X:-81.65359 Y:28.68210 174.0 None sighted -
X:-81.60584 Y:28.56924 165.2 Includedb 0.9
X:-81.69429 Y:28.64223 93.5 None sighted -
X:-81.68031 Y:28.62056 55.5 10.5 0.9
X:-81.68025 Y:28.62054 54.5 Includedb 0.9
X:-81.66973 Y:28.60674 41.6 Includedb 0.9
X:-81.58700 Y:28.57731 27.0 None sighted -
X:-81.68030 Y:28.62049 12.1 21.0 0.9
Total 8242.7 889.3
Six sites where eel-grass beds were observed while electrofishing in June August 2004
X:-81.64903 Y:28.58658 1.8 0.9
X:-81.64948 Y:28.58717 1.8 0.9
X:-81.64950 Y:28.58781 1.8 0.9
X:-81.67127 Y:28.60920 1.8 0.9
X:-81.67183 Y:28.60972 1.8 0.9
X:-81.66442 Y:28.59677 1.8 0.9
aThe data shown here for 23 sampling sites are a subset of the unpublished data set obtained from the
SJRWMD. The total area for all the eel-grass beds in the data set is 11032.1 m2, which includes only the
area of the plant beds in the major part of the lake and not the area of those in the gourd neck area, Marsh
Flow-Way, or canals.
b The SJRWMD reported beds that were near each other as separate beds, identified with separate GPS
coordinates. At some of the sites reported by the SJRWMD to have multiple beds, only one bed was found,
or in some instances the boundary separating multiple beds was not distinguishable. In these instances, the
total area (m2) of closely spaced bed locations was recorded only once at the GPS coordinates of one bed.
The area (m2) of any nearby beds was annotated as included.
"The six eel-grass beds observed while electrofishing were nearly identical in area and maximum depth.
Figure 2. Mean electrofishing catch per unit effort estimates of total fish abundance
(number/hr) for Lake Apopka, Florida, sampled by Canfield and Hoyer (1992)
(*), Hoyer (UF, unpublished data) (m), Johnson and Crumpton (1998) (A),
and this study (e). Data were not available for Johnson and Crumpton (1998)
for 1996 1997.
data) (for 1987 -
(for 1989 1993)
This Study (for
Figure 3. Mean electrofishing catch per unit effort estimates of total fish abundance
(number/hr) for the combined data of different studies for Lake Apopka,
Figure 4. Individual fish species percent of total number collected by electrofishing for
Lake Apopka, Florida, by Johnson and Crumpton (1998) for 1989 1993.
Figure 5. Individual fish species percent of total number collected by electrofishing for
Lake Apopka, Florida, in June August 2004.
0.0-3.9 4.0-7.9 8.0-11.9 12.0-15.9 16.0-19.9 20.0-23.9 24.0-27.9
Total Length (cm)
Figure 6. Length frequency distribution of bluegill collected
Apopka, Florida, in June August 2004.
by electrofishing for Lake
0.0-3.9 4.0-7.9 8.0-11.9 12.0-15.9 16.0-19.9 20.0-23.9
Total Length (cm)
Figure 7. Length frequency distribution of redear sunfish collected by electrofishing for
Lake Apopka, Florida, in June August 2004.
Figure 8. Mean electrofishing catch per unit effort estimates of largemouth bass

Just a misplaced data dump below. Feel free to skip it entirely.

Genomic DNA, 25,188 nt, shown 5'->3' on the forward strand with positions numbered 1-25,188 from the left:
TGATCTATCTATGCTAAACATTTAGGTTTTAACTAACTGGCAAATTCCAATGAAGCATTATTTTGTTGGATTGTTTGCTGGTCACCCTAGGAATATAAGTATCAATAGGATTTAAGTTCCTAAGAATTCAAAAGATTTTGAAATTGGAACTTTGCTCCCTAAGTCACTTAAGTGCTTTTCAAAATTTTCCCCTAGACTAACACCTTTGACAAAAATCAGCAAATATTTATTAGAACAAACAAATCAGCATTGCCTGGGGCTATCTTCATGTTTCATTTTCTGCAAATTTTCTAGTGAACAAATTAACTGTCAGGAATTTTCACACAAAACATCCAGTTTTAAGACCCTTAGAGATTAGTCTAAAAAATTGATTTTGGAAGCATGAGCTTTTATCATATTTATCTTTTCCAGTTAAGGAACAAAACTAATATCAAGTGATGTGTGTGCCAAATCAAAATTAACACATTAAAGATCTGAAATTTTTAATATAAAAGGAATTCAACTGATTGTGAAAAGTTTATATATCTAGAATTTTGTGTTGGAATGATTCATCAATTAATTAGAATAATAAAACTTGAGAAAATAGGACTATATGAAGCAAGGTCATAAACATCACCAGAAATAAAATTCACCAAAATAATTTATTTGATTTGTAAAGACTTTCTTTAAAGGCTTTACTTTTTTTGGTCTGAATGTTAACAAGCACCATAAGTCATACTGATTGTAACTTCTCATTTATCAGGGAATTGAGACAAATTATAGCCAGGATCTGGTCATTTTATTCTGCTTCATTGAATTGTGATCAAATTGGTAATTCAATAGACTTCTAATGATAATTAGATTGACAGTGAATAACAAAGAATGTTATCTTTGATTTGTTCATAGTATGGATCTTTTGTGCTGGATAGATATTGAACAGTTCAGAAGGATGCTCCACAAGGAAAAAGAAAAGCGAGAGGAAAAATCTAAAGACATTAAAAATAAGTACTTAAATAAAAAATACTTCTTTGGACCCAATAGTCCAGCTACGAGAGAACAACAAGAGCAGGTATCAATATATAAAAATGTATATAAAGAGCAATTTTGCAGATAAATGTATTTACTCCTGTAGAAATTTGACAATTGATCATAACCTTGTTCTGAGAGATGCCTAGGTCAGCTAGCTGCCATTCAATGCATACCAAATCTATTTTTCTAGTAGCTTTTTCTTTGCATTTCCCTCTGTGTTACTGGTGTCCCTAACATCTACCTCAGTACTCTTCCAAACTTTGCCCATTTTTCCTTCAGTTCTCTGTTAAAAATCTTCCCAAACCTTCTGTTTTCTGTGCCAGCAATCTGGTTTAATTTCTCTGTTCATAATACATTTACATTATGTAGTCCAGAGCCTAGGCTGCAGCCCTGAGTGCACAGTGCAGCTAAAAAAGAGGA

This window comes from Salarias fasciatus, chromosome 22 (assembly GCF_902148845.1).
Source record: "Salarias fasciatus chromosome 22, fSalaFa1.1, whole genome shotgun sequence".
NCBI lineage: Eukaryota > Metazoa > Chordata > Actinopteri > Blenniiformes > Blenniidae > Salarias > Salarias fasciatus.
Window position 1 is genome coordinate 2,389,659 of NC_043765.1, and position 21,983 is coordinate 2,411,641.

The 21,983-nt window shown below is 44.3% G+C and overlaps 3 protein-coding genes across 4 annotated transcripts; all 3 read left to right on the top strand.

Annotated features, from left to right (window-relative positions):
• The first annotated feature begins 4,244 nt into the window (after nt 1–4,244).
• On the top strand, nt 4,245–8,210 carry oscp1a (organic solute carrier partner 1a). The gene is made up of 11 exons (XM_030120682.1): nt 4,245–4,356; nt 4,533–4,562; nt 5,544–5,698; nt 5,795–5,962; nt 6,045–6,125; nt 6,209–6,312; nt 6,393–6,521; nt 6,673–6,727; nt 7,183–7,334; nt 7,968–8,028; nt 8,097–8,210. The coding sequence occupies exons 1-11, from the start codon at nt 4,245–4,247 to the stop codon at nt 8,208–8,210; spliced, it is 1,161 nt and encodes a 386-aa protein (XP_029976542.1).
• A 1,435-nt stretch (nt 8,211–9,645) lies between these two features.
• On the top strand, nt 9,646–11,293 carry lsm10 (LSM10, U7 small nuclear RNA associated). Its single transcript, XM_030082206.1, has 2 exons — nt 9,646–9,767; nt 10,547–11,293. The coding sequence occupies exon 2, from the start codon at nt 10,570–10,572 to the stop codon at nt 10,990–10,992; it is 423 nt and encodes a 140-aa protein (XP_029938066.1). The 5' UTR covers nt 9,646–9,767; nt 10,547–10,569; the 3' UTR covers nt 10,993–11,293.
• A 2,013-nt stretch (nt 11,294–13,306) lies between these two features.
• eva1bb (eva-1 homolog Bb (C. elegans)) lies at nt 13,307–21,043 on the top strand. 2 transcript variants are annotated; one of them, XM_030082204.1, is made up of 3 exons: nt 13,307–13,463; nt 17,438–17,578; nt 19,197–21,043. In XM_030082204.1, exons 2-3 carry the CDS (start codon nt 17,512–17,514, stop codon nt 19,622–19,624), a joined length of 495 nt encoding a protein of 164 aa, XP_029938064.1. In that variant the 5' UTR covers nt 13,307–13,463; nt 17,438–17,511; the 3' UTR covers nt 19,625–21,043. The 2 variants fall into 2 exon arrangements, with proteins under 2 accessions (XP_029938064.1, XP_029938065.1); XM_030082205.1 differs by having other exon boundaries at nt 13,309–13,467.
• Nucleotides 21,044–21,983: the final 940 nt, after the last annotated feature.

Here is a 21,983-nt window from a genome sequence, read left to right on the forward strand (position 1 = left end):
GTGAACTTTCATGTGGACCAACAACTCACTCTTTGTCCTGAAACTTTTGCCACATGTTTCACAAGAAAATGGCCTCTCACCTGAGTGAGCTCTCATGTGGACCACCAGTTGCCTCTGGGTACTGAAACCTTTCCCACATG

abundance (number/hr) for Lake Apopka, Florida, sampled by Canfield and
Hoyer (1992) (+), Hoyer (UF, unpublished data) (m), Johnson and Crumpton
(1998) (A), and this study (e).
SCanfield and Hoyer Johnson and Johnson and This Study
Hoyer (1992) (unpubl. data) Crumpton Crumpton (for 2004)
(for 1986) (for 1987- (1998) (for (1998) (for
1989, 1991- 1989- 1993) 1996-1997)
Figure 9. Mean electrofishing catch per unit effort estimates of largemouth bass
abundance (number/hr) for the data sets of combined years from different
studies for Lake Apopka, Florida.
0.0-7.9 8.0-15.9 16.0-23.9 24.0-31.9 32.0-39.9 40.0-47.9 48.0-53.9
Total Length (cm)
Figure 10. Length frequency distribution of largemouth bass collected by electrofishing
for Lake Apopka, Florida, in June August 2004.
0 .2 *
C S* *
0.0 0.5 1.0 1.5 2.0 2.5
Log Chlorophyll a (ug/L)
Figure 11. Electrofishing catch per unit effort of largemouth bass (kg/hr) versus total
chlorophyll a ([tg/L) for 60 Florida lakes sampled by Canfield and Hoyer
(1992) and Lake Apopka, Florida, sampled by Canfield and Hoyer (1992) (0),
Hoyer (UF, unpublished data) (o), Johnson and Crumpton (1998) (A), and this
study (o). A regression line is included.
study (o). A regression line is included.
LAKE MANAGEMENT RECOMMENDATIONS
Restoration efforts have not yet been successful in increasing the largemouth bass
population or expanding the area occupied by aquatic vegetation in Lake Apopka. It is
up to lake managers to come up with ideas to improve the largemouth bass fishery so that
anglers can enjoy recreational fishing in the lake. A drawdown was proposed by the
USEPA as part of its environmental impact statement in 1978 as a way to improve the
largemouth bass fishery (USEPA 1979). Downdraw has been a successful tool by
increasing the water clarity and littoral vegetation in several Florida lakes including
Lakes Tohopekaliga, Trafford, Hancock, and Griffin (USEPA 1979). However, a
drawdown was not recommended by the SJRWMD for Lake Apopka for several reasons
including the high cost (of at least $20 million) and increased nutrient flow to
downstream lakes (Lowe et al. 1992). Additionally, there were concerns over the
quantity of water to be pumped, the amount of unconsolidated muck, the type of
vegetation that would grow, and the restrictive time schedule (USEPA 1979).
Conditions in Lake Apopka have changed since 1979. Over $100,000,000 in
Federal and State funds was spent to buy out farms, to reduce or eliminate nutrient-rich
pumpage back into the lake, and to construct a marsh flow-way, to remove phosphorus-
rich particles from the lake water (Conrow et al. 1993, Hoge et al. 2003). Mean
phosphorus levels dropped from over 200 [g/L, in 1979, to about 100 [g/L, in 2004. The
Lake County Water Authority also recently proposed building an alum treatment plant for